A councillor fears the "slums of the future" are being built after plans to build 14 flats in a vacant listed building were approved.
A plan to convert International House in Pierpoint Street, Worcester, was approved by the council.
But the former planning chairman, Alan Amos, said he had concerns the flats in the former office building would be "rabbit hutches".
The mayor said the building needed to be brought back into use.
"I am raising these concerns because there are a lot of similar places in the area that are going to go the same way," Mr Amos told Worcester City Council's planning committee on Thursday.
"We've got 14 [flats] here, why not 11 or 12? They are squeezing in as many as they can.
"There's no garden, there's no outside space… these are rabbit hutches and I am very concerned, without overdramatising it, that we are building the slums of the future."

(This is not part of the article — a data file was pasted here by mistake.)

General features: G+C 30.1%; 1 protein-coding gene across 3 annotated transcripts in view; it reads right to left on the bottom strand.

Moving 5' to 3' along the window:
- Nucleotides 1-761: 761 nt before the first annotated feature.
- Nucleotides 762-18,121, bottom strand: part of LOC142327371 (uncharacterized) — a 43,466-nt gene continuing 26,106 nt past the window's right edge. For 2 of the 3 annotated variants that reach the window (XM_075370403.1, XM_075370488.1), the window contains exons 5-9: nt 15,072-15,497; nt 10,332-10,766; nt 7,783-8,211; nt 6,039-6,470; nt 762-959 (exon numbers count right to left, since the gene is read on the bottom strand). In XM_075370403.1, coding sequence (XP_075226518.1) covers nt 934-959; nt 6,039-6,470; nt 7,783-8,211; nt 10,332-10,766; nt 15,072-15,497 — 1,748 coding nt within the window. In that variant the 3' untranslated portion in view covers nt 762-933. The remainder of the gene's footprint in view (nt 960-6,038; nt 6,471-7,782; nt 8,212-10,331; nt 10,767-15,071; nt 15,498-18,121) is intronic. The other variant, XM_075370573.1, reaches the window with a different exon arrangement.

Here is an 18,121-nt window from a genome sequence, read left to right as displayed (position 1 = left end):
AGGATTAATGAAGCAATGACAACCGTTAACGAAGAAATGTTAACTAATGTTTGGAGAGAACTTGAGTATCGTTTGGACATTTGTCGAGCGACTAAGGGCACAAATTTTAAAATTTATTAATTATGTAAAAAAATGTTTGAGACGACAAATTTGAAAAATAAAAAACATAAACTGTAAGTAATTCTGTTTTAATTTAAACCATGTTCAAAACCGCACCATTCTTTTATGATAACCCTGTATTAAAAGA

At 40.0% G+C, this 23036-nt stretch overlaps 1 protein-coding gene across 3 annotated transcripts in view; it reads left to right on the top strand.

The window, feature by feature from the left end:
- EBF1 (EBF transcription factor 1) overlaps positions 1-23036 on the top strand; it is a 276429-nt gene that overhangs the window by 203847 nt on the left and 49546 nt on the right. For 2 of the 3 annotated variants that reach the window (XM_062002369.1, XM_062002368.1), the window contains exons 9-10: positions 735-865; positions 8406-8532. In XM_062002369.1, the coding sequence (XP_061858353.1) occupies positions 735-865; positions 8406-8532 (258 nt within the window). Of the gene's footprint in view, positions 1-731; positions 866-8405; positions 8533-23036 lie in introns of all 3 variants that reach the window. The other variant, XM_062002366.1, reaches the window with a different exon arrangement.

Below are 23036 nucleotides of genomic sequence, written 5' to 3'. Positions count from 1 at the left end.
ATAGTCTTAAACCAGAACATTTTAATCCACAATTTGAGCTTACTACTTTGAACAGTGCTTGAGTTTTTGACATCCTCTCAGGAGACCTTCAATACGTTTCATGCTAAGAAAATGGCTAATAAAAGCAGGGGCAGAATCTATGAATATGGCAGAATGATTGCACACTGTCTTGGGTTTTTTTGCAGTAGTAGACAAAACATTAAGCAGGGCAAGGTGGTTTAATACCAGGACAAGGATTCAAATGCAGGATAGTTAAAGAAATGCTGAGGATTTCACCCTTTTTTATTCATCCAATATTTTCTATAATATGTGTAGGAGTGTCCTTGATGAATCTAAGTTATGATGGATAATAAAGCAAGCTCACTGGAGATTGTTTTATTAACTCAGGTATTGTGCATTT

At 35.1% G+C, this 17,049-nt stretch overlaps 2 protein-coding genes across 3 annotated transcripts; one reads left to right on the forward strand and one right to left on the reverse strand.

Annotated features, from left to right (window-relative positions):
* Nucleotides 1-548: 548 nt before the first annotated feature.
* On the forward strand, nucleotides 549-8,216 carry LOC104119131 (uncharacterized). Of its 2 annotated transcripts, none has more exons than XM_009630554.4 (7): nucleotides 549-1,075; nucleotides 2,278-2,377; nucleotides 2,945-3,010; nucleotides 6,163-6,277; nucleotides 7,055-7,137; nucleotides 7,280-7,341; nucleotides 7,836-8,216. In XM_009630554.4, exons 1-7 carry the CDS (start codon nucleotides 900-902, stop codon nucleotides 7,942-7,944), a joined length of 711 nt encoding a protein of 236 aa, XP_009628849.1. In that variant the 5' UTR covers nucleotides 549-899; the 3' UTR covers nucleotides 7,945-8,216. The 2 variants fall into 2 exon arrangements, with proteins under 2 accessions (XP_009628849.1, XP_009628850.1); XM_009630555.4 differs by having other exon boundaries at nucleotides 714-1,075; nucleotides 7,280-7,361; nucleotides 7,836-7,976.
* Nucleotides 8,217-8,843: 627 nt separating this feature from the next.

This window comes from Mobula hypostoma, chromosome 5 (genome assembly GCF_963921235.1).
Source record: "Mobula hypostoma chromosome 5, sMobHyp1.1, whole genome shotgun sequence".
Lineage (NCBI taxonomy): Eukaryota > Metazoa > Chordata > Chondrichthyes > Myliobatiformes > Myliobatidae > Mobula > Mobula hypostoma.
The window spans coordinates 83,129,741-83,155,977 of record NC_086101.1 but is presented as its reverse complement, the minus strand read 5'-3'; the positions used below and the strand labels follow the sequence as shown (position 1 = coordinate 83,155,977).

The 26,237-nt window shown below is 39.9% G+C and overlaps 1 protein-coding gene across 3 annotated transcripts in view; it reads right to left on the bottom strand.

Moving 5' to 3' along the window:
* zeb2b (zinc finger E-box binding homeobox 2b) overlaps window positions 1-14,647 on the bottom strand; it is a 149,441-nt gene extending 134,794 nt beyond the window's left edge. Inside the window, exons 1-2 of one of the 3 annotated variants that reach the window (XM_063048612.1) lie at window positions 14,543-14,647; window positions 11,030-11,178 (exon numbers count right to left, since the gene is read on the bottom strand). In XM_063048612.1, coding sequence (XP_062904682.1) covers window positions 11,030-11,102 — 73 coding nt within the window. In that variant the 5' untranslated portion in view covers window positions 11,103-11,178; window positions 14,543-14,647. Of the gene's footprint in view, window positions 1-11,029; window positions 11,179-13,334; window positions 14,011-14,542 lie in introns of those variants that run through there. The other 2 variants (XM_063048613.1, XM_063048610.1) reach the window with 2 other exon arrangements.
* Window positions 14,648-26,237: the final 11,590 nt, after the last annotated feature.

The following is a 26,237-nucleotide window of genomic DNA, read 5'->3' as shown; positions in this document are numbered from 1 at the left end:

Councillor Roger Berry echoed Mr Amos' fears that bringing the building, which has been empty for six years, back into use should not come at the expense of standard, reports the Local Democracy Reporting Service.
"I appreciate we want to bring this building back into use but I do want accommodation that is reasonable," he said.
A report by the council's planning committee said there was often a "trade-off" between noise and the convenience of living in the city centre.
The size of the flats vary between 28 square metres and 61 square metres, six of which would be smaller than the 37 square metre national standard for new apartments.
Mayor Jo Hodges said: "This building needs to be occupied by some kind of business or lived in.
"We have a scheme which will bring it back into use and for me that is a very important starting point."
She added: "It is providing accommodation in the city centre which we are told is really important."
Worcestershire Regulatory Services had objected to the plans saying apartments were unsuitable for the area, and that residents would not be able to open their windows without being disturbed by noise, but has since withdrawn its objection.